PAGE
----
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July 24, 2004
Standing on the shoulders of Giants
Contra Costa Times columnist Eric Gilmore points out what we did yesterday about the giant funding hole in the A's latest stadium plan:
The price tag for a new stadium at this site is around $400 million. Even if Schott and Hofmann fork over $100 million, someone else will have to pay $300 million.
Where's that money going to come from? Oakland's schools are broke, sending out pink slips as if they were pieces of junk mail. The city has higher priorities: public safety, housing and education, to name three.
Gilmore's solution? "[A's owners] Schott and Hofmann should follow the Giants' lead and recruit an entire team of investors to own the A's and build a new stadium."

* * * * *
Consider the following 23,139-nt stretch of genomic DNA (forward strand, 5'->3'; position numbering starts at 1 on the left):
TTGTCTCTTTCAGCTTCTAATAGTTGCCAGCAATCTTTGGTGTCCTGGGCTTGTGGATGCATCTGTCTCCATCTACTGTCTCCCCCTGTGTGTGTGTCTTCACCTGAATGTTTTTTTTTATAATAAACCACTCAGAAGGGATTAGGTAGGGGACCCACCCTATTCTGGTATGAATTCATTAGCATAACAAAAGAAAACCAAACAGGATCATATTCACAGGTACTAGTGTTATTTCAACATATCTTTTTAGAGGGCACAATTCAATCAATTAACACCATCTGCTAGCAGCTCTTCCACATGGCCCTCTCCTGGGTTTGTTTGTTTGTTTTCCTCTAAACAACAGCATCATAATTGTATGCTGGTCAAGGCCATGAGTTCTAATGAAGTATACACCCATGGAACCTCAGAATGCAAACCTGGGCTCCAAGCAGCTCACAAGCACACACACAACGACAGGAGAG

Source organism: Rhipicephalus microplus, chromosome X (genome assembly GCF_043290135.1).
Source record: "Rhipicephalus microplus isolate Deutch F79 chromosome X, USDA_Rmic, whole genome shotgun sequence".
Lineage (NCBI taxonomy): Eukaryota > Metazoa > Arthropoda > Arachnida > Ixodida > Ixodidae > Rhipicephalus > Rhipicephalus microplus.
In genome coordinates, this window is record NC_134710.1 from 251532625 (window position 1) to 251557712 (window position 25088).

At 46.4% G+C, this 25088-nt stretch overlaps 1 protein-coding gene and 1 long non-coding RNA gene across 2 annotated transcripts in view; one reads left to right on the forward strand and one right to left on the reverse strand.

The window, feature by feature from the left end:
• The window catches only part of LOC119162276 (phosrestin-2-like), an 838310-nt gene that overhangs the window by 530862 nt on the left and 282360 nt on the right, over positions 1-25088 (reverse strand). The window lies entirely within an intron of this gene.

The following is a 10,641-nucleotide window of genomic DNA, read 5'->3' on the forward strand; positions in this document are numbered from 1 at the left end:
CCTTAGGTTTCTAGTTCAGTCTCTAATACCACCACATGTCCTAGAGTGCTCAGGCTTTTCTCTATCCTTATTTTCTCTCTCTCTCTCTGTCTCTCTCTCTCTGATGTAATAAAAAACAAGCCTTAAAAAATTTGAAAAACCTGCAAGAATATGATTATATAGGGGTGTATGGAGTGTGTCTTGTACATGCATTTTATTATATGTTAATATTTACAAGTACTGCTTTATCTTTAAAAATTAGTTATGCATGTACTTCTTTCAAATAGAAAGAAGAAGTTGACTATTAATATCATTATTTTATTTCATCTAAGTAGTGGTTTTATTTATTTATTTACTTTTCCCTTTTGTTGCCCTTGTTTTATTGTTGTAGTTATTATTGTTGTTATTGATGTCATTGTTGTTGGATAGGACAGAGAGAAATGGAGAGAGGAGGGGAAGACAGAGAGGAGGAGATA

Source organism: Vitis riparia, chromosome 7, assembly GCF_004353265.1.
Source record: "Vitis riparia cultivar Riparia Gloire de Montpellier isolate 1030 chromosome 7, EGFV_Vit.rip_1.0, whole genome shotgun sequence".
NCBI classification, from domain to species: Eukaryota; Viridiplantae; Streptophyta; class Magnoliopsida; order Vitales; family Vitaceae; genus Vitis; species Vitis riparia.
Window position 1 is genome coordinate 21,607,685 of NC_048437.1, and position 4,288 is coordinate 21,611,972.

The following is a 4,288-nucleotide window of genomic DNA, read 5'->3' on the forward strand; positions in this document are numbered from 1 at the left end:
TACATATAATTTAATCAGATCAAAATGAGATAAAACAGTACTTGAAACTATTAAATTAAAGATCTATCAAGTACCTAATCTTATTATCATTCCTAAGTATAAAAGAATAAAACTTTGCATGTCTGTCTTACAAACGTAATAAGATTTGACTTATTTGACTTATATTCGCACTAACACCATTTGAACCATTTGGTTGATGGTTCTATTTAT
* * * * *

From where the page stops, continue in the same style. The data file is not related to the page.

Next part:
It's a tempting idea - and it's one reason why the Giants' self-financed ballpark gives Bud Selig fits - but it probably wouldn't work: the proposed Oakland stadium would be $100 million more expensive than the Giants' $306 million Pac Bell Park, for one thing. For another, the Giants didn't get "investors" in the team to fund their stadium; they sold $75 million in personal seat licenses (taking advantage of the dot-com money that was flooding the region in the late '90s), and took out loans for much of the rest, leaving the team with $18 million a year in mortgage payments for the next two decades.
If a new Oakland stadium can't bring in enough new revenue to pay off its construction costs - and almost no new stadiums do - bringing in extra investors to sink money into a losing proposition wouldn't help much, as the St. Louis Cardinals discovered last year. Has anyone thought of just paying off the Raiders to let them tear down Mount Davis?